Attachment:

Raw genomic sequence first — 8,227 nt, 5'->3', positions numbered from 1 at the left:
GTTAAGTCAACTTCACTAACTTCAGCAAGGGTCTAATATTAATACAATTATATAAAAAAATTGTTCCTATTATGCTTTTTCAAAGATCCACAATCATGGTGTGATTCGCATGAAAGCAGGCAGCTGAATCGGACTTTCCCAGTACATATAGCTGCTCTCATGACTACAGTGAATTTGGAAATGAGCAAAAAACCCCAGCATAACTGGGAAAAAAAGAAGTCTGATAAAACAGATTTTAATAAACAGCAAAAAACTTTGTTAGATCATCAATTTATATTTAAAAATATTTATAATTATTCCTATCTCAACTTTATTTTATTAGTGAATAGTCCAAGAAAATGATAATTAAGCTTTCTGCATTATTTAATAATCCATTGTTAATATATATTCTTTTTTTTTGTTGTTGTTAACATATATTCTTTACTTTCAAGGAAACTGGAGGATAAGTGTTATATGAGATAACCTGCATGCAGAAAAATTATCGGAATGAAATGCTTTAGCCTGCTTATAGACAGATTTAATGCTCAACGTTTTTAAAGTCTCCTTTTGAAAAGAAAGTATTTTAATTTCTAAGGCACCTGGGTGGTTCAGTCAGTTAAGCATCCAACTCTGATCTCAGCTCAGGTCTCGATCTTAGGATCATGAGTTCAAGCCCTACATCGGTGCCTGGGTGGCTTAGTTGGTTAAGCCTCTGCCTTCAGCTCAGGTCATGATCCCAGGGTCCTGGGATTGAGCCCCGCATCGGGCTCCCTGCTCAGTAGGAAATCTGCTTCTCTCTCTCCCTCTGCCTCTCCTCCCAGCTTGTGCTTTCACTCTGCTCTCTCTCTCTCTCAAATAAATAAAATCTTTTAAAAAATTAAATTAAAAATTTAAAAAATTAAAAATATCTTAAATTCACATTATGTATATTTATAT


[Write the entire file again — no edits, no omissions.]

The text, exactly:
Raw genomic sequence first — 8,227 nt, 5'->3', positions numbered from 1 at the left:
GTTAAGTCAACTTCACTAACTTCAGCAAGGGTCTAATATTAATACAATTATATAAAAAAATTGTTCCTATTATGCTTTTTCAAAGATCCACAATCATGGTGTGATTCGCATGAAAGCAGGCAGCTGAATCGGACTTTCCCAGTACATATAGCTGCTCTCATGACTACAGTGAATTTGGAAATGAGCAAAAAACCCCAGCATAACTGGGAAAAAAAGAAGTCTGATAAAACAGATTTTAATAAACAGCAAAAAACTTTGTTAGATCATCAATTTATATTTAAAAATATTTATAATTATTCCTATCTCAACTTTATTTTATTAGTGAATAGTCCAAGAAAATGATAATTAAGCTTTCTGCATTATTTAATAATCCATTGTTAATATATATTCTTTTTTTTTGTTGTTGTTAACATATATTCTTTACTTTCAAGGAAACTGGAGGATAAGTGTTATATGAGATAACCTGCATGCAGAAAAATTATCGGAATGAAATGCTTTAGCCTGCTTATAGACAGATTTAATGCTCAACGTTTTTAAAGTCTCCTTTTGAAAAGAAAGTATTTTAATTTCTAAGGCACCTGGGTGGTTCAGTCAGTTAAGCATCCAACTCTGATCTCAGCTCAGGTCTCGATCTTAGGATCATGAGTTCAAGCCCTACATCGGTGCCTGGGTGGCTTAGTTGGTTAAGCCTCTGCCTTCAGCTCAGGTCATGATCCCAGGGTCCTGGGATTGAGCCCCGCATCGGGCTCCCTGCTCAGTAGGAAATCTGCTTCTCTCTCTCCCTCTGCCTCTCCTCCCAGCTTGTGCTTTCACTCTGCTCTCTCTCTCTCTCAAATAAATAAAATCTTTTAAAAAATTAAATTAAAAATTTAAAAAATTAAAAATATCTTAAATTCACATTATGTATATTTATAT